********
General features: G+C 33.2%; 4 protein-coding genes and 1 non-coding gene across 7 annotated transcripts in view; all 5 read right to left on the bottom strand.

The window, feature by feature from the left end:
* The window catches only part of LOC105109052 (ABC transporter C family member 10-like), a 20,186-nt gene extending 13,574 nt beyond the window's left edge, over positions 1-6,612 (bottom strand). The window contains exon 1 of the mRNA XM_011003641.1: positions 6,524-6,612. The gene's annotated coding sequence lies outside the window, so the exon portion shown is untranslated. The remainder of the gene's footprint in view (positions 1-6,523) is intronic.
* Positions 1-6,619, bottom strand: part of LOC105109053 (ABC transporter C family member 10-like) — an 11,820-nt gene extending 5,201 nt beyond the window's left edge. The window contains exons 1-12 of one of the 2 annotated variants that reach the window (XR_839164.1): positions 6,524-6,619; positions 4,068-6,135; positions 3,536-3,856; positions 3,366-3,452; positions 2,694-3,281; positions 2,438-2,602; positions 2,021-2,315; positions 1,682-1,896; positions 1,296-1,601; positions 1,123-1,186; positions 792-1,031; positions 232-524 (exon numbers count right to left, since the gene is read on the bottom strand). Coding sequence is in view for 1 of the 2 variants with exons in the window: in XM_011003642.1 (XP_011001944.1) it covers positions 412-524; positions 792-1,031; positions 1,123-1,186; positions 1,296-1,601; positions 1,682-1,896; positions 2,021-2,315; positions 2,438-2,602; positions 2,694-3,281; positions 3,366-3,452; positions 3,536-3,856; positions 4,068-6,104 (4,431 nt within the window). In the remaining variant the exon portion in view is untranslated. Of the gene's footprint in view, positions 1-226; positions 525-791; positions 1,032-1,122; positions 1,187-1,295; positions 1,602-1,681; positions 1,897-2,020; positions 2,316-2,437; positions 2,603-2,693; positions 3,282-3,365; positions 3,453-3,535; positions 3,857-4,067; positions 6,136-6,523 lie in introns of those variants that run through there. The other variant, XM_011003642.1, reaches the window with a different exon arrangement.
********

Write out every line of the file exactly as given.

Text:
General features: G+C 33.2%; 4 protein-coding genes and 1 non-coding gene across 7 annotated transcripts in view; all 5 read right to left on the bottom strand.

The window, feature by feature from the left end:
* The window catches only part of LOC105109052 (ABC transporter C family member 10-like), a 20,186-nt gene extending 13,574 nt beyond the window's left edge, over positions 1-6,612 (bottom strand). The window contains exon 1 of the mRNA XM_011003641.1: positions 6,524-6,612. The gene's annotated coding sequence lies outside the window, so the exon portion shown is untranslated. The remainder of the gene's footprint in view (positions 1-6,523) is intronic.
* Positions 1-6,619, bottom strand: part of LOC105109053 (ABC transporter C family member 10-like) — an 11,820-nt gene extending 5,201 nt beyond the window's left edge. The window contains exons 1-12 of one of the 2 annotated variants that reach the window (XR_839164.1): positions 6,524-6,619; positions 4,068-6,135; positions 3,536-3,856; positions 3,366-3,452; positions 2,694-3,281; positions 2,438-2,602; positions 2,021-2,315; positions 1,682-1,896; positions 1,296-1,601; positions 1,123-1,186; positions 792-1,031; positions 232-524 (exon numbers count right to left, since the gene is read on the bottom strand). Coding sequence is in view for 1 of the 2 variants with exons in the window: in XM_011003642.1 (XP_011001944.1) it covers positions 412-524; positions 792-1,031; positions 1,123-1,186; positions 1,296-1,601; positions 1,682-1,896; positions 2,021-2,315; positions 2,438-2,602; positions 2,694-3,281; positions 3,366-3,452; positions 3,536-3,856; positions 4,068-6,104 (4,431 nt within the window). In the remaining variant the exon portion in view is untranslated. Of the gene's footprint in view, positions 1-226; positions 525-791; positions 1,032-1,122; positions 1,187-1,295; positions 1,602-1,681; positions 1,897-2,020; positions 2,316-2,437; positions 2,603-2,693; positions 3,282-3,365; positions 3,453-3,535; positions 3,857-4,067; positions 6,136-6,523 lie in introns of those variants that run through there. The other variant, XM_011003642.1, reaches the window with a different exon arrangement.